Week of 10/30/2005

Dear EarthTalk: Regarding all the hype about fuel-cell powered vehicles that will run on hydrogen produced from water: Where is all this water going to come from?It’s my understanding that there is a severe water shortage, or potentially so, worldwide.

—Stephen Cavaliere, Honolulu, HI

Some 400 million people around the world do indeed suffer from water shortages, but analysts say that the eagerly awaited conversion to a hydrogen-powered energy economy will not aggravate such problems.

Even though hydrogen itself is the most common chemical element on the planet, it does not exist in nature in its elemental form. To generate hydrogen, electrical charges break up water molecules into their component parts of oxygen and hydrogen in a process known as electrolysis. The separated hydrogen is then compressed into storage tanks from where it is later dispensed into fuel cells that, in turn, generate power when it is needed.

Robert Wichert, a mechanical engineer who serves as technical director for the U.S. Fuel Cell Council, says that while water is initially broken down during this process, it is later re-combined and released into the atmosphere as water vapor. "Using water in this way does not deplete the amount of water globally," he says. "Instead it uses water at one spot and releases it back into the rain cycle at the point of use."

"When one looks at the water requirements for the production of hydrogen via electrolysis, the numbers are very interesting," says Skip Staats of the National Fuel Cell Education Program (NFCEP). Staats" analysis shows that generating the energy equivalent of a gallon of gasoline in hydrogen requires just 2.3 gallons of water—all of which gets recycled directly back into the Earth’s hydrological systems.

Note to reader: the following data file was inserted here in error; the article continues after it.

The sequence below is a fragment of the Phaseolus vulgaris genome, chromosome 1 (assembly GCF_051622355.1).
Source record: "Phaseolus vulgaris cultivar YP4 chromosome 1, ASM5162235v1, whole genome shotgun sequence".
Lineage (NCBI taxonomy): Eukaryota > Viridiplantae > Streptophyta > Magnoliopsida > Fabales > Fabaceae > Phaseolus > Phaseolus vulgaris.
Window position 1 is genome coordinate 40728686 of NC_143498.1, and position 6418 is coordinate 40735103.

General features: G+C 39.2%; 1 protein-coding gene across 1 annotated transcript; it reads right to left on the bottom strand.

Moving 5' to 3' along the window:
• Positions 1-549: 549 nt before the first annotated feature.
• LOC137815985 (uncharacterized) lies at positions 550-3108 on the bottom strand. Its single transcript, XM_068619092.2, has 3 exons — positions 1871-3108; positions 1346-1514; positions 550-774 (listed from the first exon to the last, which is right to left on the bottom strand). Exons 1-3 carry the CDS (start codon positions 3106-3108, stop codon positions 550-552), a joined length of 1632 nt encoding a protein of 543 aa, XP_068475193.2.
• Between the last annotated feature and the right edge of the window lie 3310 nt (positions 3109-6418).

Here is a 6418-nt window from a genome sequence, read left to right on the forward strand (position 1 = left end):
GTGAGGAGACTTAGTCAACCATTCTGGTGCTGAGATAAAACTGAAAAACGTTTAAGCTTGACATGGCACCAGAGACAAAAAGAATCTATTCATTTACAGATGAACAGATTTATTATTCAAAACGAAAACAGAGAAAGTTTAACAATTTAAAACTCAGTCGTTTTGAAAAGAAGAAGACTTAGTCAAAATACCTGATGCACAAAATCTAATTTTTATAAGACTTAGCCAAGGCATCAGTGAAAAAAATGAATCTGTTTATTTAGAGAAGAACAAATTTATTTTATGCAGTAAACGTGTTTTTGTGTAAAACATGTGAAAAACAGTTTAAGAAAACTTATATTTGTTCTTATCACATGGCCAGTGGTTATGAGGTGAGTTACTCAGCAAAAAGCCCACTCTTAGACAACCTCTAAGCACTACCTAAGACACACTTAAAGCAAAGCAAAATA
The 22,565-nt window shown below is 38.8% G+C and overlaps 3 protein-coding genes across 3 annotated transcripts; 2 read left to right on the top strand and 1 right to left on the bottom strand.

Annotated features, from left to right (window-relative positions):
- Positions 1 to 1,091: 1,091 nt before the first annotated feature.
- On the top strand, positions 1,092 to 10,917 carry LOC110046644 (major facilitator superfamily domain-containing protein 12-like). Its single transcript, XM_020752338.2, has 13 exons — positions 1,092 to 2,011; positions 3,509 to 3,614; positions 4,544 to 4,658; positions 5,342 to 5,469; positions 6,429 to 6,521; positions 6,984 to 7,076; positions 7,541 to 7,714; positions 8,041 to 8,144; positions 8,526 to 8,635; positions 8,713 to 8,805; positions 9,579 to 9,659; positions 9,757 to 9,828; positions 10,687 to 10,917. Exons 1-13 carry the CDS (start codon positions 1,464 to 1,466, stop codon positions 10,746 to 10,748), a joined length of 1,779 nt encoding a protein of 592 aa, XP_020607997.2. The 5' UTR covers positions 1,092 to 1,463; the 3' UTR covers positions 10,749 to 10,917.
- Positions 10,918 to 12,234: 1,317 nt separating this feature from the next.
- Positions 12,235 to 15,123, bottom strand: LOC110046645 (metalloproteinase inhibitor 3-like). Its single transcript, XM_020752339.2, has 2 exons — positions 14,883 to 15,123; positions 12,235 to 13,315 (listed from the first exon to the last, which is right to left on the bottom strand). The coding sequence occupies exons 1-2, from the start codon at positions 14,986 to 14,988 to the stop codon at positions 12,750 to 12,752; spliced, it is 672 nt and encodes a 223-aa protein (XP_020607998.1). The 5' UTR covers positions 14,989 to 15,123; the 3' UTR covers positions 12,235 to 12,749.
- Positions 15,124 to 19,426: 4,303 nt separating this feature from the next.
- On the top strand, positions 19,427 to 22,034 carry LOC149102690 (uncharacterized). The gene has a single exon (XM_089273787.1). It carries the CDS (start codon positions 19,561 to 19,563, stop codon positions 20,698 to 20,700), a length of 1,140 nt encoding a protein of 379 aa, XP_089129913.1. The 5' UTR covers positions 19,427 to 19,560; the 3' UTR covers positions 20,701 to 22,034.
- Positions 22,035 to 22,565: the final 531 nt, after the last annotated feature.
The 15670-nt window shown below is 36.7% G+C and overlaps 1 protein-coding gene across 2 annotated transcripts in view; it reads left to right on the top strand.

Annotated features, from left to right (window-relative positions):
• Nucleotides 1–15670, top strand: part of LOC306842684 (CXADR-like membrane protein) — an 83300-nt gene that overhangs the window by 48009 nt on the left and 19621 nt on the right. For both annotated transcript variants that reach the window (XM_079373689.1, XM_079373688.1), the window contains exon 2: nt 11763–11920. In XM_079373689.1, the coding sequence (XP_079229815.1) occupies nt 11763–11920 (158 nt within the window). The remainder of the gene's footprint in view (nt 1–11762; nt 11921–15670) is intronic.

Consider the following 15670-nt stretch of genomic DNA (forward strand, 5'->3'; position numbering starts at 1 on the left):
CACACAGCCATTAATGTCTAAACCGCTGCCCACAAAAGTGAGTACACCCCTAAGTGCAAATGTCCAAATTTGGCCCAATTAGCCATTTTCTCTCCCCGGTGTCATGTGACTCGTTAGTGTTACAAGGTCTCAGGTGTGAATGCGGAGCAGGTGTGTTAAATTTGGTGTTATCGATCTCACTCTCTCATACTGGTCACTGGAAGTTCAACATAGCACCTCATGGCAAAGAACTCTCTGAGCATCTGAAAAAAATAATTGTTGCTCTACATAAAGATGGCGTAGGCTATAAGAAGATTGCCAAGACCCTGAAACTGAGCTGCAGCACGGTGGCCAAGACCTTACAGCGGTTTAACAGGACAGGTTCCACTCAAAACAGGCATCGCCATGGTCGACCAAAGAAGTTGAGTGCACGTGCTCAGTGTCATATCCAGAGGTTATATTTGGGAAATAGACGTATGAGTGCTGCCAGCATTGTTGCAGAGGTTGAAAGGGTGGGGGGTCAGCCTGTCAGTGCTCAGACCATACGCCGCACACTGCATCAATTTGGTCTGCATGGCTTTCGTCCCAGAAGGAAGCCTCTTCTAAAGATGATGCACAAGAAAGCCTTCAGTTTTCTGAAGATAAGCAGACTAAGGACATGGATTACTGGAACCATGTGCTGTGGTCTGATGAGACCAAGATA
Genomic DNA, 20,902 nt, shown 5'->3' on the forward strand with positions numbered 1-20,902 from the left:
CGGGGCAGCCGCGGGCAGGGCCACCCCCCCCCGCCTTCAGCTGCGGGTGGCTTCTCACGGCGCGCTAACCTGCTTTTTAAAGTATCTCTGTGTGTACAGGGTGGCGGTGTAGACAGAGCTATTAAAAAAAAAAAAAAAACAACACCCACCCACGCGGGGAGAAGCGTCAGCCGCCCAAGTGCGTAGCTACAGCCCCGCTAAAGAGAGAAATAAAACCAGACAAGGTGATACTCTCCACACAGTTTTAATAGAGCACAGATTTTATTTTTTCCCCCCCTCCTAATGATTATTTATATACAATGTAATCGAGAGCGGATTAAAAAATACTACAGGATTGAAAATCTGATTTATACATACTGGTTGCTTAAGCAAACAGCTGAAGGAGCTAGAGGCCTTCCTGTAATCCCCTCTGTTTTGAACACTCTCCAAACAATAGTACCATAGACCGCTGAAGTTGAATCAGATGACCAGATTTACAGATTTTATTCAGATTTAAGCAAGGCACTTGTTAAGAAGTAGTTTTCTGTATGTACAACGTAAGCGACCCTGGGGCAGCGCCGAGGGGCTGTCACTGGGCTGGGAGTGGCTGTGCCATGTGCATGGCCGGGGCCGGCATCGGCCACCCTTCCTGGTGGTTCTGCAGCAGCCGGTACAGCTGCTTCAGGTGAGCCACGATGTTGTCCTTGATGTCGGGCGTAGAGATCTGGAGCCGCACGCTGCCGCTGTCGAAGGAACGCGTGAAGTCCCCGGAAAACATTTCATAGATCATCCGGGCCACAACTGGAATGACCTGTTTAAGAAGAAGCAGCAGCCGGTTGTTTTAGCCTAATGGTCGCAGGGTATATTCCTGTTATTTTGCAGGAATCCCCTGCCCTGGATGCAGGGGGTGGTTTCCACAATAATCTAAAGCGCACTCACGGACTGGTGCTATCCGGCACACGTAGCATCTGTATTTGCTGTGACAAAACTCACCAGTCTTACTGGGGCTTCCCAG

Meanwhile, refining petroleum to create a gallon of traditional gasoline requires 12 gallons of water—which then must be treated before it can be released back into the environment. So, in essence, creating hydrogen via electrolysis requires less water than creating gasoline, and it is also a much cleaner process.

Right now, however, 95 percent of the hydrogen being produced in the world is derived not from electrolysis using water but by re-forming fossil fuels such as natural gas and even gasoline. A handful of forward-thinking companies are coming to the rescue, though. The U.K.-based Hydrogen Solar Ltd., for one, is commercializing "nanotechnology" to generate hydrogen from tiny solar cells without burning any fossil fuels. The company currently operates a prototype hydrogen re-fueling station just outside of Las Vegas, Nevada. Other major players include Midwest Optoelectronics, GE Global Research and Avalence LLC, all of whom have received sizeable federal hydrogen research and development grants.

CONTACTS: U.S. Fuel Cell Council, www.usfcc.com; National Fuel Cell Education Program, www.nfcep.org; Hydrogen Solar Ltd., www.hydrogensolar.com; Midwest Optoelectronics, www.mwoe.com; GE Global Research, www.geglobalresearch.com/01_coretech/hydrogen.shtml; Avalence LLC, www.avalence.com.